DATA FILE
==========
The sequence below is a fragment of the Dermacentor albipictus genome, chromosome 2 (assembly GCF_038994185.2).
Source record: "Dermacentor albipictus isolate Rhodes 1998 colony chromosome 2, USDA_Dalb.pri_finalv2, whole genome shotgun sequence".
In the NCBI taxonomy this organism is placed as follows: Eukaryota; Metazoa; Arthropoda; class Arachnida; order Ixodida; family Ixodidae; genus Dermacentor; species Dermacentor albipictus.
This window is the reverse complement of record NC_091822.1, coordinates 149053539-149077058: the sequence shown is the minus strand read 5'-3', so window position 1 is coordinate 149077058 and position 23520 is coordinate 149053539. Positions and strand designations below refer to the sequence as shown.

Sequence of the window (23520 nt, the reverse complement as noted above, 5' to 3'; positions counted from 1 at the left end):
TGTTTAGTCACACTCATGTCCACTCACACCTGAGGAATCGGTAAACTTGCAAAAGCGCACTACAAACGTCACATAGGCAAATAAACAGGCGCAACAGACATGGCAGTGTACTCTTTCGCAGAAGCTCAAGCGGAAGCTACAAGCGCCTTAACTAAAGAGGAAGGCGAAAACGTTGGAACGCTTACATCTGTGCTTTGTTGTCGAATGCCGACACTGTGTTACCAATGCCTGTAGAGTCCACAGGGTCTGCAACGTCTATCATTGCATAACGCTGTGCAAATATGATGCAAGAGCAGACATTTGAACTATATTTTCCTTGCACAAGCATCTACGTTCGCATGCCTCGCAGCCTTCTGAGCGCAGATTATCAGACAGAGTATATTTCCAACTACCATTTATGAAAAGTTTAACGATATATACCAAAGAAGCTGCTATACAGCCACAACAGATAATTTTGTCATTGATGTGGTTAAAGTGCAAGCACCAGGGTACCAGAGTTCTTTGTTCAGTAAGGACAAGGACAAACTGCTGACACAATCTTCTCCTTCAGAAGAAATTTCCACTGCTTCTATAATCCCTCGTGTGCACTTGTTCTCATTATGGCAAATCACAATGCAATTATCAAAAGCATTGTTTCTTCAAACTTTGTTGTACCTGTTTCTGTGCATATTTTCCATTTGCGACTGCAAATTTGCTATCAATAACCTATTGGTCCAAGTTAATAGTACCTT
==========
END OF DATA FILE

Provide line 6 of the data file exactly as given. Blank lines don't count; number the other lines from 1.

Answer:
TGTTTAGTCACACTCATGTCCACTCACACCTGAGGAATCGGTAAACTTGCAAAAGCGCACTACAAACGTCACATAGGCAAATAAACAGGCGCAACAGACATGGCAGTGTACTCTTTCGCAGAAGCTCAAGCGGAAGCTACAAGCGCCTTAACTAAAGAGGAAGGCGAAAACGTTGGAACGCTTACATCTGTGCTTTGTTGTCGAATGCCGACACTGTGTTACCAATGCCTGTAGAGTCCACAGGGTCTGCAACGTCTATCATTGCATAACGCTGTGCAAATATGATGCAAGAGCAGACATTTGAACTATATTTTCCTTGCACAAGCATCTACGTTCGCATGCCTCGCAGCCTTCTGAGCGCAGATTATCAGACAGAGTATATTTCCAACTACCATTTATGAAAAGTTTAACGATATATACCAAAGAAGCTGCTATACAGCCACAACAGATAATTTTGTCATTGATGTGGTTAAAGTGCAAGCACCAGGGTACCAGAGTTCTTTGTTCAGTAAGGACAAGGACAAACTGCTGACACAATCTTCTCCTTCAGAAGAAATTTCCACTGCTTCTATAATCCCTCGTGTGCACTTGTTCTCATTATGGCAAATCACAATGCAATTATCAAAAGCATTGTTTCTTCAAACTTTGTTGTACCTGTTTCTGTGCATATTTTCCATTTGCGACTGCAAATTTGCTATCAATAACCTATTGGTCCAAGTTAATAGTACCTT